Vera Moulton Wall Center


MRI heart
Magnetic resonance image of a cross section of the heart with calculated strain measurements. Methods such as these provide additional opportunities to evaluate right ventricular functions. Watch the movie
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Stanford University is home to many excellent bioengineering groups within the School of Engineering, School of Medicine, and School of Humanities and Sciences. Faculty in these departments conduct research in a variety of areas including biomechanical engineering, biodesign, medical informatics, medical imaging, biomaterials, biosensors, chemical bioengineering, and environmental biotechnology. Some of the most promising research today involves the mechanics of blood flow in the lungs. The Wall Center hopes to build on groundbreaking work that it has been conducting in collaboration with the School of Engineering on simulating pulmonary blood flow and understanding the coupling between the heart and pulmonary arteries.

Image-Based Modeling of Pulmonary Vascular Disease

Among the most innovative research programs today is the cross-disciplinary investigation of the complex blood flow characteristics in the pulmonary circulation under the leadership of Jeffrey A. Feinstein, MD, MPH, Director, Vera Moulton Wall Center, Assistant Professor of Pediatric Cardiology and Charles A. Taylor, PhD, Assistant Professor of Mechanical Engineering, Surgery and Pediatrics (by courtesy). The Vera Moulton Wall Center and The Stanford Cardiovascular Biomechanics Research Lab have joined together to develop techniques for building anatomic models of pulmonary vasculature from imaging data as well as developing tools to study the mechanics of the circulation in these patient-specific models. In using computer modeling, a researcher constructs a model of the individual’s vascular anatomy and physiology based on magnetic resonance imaging (MRI) data. They then use simulation techniques to predict the patient’s response to alternate medical or invasive treatments, or the behavior of a device within that patient under different physiologic states (such as exercise). By using these models as a diagnostic and investigative tool, researchers can explore innovative treatment options and apply this technique, with virtually no risk to the patient, to clinical problems arising from congenital and acquired pulmonary vascular disease.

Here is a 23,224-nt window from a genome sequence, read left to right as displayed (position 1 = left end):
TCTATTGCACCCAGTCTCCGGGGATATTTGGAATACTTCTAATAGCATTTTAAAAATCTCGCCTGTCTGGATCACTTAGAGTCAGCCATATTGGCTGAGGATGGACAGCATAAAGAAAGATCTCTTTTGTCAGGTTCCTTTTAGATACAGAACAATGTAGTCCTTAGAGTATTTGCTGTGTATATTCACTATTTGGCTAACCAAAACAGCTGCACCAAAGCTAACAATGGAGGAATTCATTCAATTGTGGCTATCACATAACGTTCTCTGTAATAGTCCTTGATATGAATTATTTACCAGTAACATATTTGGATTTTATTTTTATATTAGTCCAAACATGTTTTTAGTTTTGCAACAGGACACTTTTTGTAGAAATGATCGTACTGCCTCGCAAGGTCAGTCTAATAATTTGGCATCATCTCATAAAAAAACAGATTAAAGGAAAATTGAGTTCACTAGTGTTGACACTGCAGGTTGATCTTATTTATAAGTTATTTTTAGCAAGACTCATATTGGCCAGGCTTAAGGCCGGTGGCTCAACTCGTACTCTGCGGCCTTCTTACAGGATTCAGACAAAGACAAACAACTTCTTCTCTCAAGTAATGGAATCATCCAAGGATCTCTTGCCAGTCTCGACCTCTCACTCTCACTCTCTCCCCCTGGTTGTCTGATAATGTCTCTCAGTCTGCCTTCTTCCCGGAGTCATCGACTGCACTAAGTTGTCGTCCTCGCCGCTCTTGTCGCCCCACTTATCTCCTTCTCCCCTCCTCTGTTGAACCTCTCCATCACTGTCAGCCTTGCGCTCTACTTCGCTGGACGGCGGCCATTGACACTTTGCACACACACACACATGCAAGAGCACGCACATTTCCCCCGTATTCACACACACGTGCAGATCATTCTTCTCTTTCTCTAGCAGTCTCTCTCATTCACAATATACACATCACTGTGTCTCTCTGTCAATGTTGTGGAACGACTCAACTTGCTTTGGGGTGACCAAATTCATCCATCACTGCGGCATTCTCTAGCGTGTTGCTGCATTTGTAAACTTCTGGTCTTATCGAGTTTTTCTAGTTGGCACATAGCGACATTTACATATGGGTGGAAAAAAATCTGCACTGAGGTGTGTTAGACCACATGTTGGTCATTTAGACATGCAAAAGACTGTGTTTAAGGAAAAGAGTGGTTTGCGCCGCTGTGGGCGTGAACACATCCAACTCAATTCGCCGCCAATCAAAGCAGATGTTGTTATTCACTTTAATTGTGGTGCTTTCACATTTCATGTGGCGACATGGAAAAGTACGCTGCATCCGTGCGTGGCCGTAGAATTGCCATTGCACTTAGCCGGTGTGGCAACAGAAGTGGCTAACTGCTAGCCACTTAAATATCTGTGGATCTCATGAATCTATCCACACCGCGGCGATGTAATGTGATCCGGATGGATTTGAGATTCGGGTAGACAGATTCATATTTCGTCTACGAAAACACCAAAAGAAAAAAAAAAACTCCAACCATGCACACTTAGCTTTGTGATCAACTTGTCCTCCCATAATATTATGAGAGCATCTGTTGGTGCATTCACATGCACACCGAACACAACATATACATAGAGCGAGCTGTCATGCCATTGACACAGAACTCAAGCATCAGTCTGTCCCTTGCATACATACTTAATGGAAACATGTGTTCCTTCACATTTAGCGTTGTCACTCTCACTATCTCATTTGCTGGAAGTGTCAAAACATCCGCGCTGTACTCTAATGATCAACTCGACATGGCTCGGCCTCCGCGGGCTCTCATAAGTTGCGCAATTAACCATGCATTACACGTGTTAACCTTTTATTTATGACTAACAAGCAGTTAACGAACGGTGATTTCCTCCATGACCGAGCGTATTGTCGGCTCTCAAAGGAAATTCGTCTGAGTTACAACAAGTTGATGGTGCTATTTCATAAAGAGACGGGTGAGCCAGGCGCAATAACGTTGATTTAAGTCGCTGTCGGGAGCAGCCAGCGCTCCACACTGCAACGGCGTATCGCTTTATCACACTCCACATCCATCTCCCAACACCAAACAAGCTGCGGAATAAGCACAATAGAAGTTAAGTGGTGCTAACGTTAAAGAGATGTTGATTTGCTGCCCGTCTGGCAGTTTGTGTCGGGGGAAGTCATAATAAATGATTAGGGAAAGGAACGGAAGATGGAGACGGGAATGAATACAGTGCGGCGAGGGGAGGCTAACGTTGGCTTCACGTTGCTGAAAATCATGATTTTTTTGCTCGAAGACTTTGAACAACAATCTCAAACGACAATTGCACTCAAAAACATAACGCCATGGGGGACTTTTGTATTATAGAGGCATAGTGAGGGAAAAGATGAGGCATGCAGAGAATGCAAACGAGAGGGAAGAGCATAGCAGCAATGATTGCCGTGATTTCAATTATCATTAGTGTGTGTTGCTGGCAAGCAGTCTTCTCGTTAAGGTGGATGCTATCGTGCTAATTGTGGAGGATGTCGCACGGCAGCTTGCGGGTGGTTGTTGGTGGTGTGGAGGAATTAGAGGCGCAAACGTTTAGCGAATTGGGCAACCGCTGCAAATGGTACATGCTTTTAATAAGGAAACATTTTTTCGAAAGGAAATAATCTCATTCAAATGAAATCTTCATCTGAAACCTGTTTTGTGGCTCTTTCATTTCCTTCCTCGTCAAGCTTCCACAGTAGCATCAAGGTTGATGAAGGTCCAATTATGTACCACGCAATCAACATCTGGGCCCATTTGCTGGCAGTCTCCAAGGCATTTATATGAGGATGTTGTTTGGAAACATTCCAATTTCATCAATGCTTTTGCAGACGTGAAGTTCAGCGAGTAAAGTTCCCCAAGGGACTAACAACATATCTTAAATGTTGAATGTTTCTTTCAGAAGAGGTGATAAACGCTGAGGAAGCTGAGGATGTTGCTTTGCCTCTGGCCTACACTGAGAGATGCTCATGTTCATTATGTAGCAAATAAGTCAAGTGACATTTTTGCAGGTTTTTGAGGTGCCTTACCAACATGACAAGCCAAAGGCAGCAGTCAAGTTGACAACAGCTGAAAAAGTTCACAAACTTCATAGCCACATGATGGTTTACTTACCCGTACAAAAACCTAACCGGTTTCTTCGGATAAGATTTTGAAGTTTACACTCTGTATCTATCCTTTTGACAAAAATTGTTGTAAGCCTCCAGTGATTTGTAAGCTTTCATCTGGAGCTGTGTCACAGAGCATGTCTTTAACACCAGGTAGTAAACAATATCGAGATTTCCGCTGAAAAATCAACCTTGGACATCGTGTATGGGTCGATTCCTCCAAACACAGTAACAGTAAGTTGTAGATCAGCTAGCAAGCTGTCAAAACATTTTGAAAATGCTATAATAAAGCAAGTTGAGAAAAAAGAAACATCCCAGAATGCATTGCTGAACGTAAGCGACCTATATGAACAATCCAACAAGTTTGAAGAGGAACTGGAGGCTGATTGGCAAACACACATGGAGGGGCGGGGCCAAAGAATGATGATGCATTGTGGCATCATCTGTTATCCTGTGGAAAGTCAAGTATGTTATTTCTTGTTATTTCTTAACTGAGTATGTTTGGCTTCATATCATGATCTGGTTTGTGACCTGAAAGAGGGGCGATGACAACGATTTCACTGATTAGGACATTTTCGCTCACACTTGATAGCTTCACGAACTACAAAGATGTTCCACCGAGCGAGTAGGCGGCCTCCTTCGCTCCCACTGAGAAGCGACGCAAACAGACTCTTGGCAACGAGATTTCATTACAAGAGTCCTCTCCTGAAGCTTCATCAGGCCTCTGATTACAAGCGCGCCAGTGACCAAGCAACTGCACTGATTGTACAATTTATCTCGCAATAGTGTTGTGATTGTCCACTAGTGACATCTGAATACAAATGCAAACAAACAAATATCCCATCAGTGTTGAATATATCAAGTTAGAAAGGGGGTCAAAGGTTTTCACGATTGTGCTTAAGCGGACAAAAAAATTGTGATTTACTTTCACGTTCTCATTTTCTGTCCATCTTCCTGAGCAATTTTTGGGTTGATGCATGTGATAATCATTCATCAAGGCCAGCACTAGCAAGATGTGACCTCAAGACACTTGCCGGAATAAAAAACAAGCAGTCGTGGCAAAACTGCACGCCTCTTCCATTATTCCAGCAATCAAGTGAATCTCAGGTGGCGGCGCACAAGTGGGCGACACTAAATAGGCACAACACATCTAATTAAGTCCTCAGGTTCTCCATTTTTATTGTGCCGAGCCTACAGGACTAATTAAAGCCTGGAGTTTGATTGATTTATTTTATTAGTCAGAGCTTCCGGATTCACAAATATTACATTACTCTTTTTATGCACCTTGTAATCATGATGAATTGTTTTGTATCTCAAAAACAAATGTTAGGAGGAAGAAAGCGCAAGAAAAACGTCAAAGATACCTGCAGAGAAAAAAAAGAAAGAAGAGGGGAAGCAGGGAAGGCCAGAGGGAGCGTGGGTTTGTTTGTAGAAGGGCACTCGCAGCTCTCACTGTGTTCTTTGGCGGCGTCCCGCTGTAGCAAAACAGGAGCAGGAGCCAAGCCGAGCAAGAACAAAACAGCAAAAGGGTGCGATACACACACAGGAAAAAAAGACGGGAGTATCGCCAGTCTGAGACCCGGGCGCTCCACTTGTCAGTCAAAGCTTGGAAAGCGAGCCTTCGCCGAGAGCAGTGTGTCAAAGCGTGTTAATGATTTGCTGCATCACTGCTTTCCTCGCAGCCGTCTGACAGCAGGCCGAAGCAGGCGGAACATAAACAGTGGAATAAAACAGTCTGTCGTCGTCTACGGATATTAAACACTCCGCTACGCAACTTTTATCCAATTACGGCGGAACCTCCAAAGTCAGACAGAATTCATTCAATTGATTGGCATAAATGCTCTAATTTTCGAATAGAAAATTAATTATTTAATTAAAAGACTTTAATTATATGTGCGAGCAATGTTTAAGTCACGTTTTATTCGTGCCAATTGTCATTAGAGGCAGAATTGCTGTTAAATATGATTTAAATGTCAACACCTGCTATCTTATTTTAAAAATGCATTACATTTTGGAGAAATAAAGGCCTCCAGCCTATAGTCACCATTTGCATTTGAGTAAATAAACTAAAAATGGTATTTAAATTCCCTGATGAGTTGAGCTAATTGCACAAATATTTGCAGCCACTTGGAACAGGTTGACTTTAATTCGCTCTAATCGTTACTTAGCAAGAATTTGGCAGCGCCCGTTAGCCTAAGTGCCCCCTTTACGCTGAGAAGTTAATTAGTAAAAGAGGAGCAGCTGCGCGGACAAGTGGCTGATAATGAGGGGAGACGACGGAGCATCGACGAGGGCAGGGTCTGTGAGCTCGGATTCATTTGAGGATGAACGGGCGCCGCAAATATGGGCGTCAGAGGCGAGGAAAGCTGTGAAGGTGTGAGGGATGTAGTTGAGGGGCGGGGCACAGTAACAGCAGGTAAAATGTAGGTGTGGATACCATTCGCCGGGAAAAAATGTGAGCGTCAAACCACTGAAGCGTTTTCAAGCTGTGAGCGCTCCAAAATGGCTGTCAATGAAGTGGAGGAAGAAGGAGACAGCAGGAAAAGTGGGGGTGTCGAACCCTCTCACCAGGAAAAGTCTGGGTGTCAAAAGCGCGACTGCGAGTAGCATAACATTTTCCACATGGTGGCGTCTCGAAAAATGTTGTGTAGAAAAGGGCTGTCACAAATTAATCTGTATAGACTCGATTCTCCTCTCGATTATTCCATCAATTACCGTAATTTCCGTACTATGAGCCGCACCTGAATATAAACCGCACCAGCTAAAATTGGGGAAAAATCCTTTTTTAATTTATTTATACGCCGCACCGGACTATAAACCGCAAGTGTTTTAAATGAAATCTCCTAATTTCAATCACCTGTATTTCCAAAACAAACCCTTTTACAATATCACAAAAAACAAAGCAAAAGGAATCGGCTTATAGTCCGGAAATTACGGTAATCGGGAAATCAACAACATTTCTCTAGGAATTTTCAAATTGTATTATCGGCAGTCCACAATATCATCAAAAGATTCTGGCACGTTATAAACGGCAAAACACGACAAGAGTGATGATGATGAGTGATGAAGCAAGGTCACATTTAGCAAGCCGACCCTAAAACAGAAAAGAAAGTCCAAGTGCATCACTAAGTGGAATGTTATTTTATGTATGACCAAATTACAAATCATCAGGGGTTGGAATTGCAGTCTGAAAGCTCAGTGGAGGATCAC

3D heart
3-dimensional computer model of the pulmonary arteries (red) superimposed on magnetic resonance imaging (MRI) data of the heart and aorta (gray) for patient with previously repaired tetralogy of Fallot. The anatomy demonstrated here, coupled with the physiology obtained by MRI can be used to perform simulations of the blood flow in the pulmonary circulation at rest and with exercise to better understand and treat complex pulmonary artery abnormalities.
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geometric model
Geometric model of proximal pulmonary arteries in a 16-year-old male subject previously repaired for tetralogy of Fallot with left pulmonary artery (LPA) stenosis. Geometric solid model is superimposed with volume rendered anatomic data obtained using MRA. Main, right and left pulmonary artery flow and pressure are shown for simulations performed with (blue curves) and without (red curves) stenosis in LPA. For both simulations, only main pulmonary artery flow rate was prescribed. All other curves are predicted. Inset figure in bottom right shows sample morphometric tree created at the outlets of each of the proximal branches of the geometric model. Note that the predicted blood flow to the left lung is considerably less than that to the right lung and removal of the stenosis in the LPA results in negligible changes in blood flow rates and pressure.

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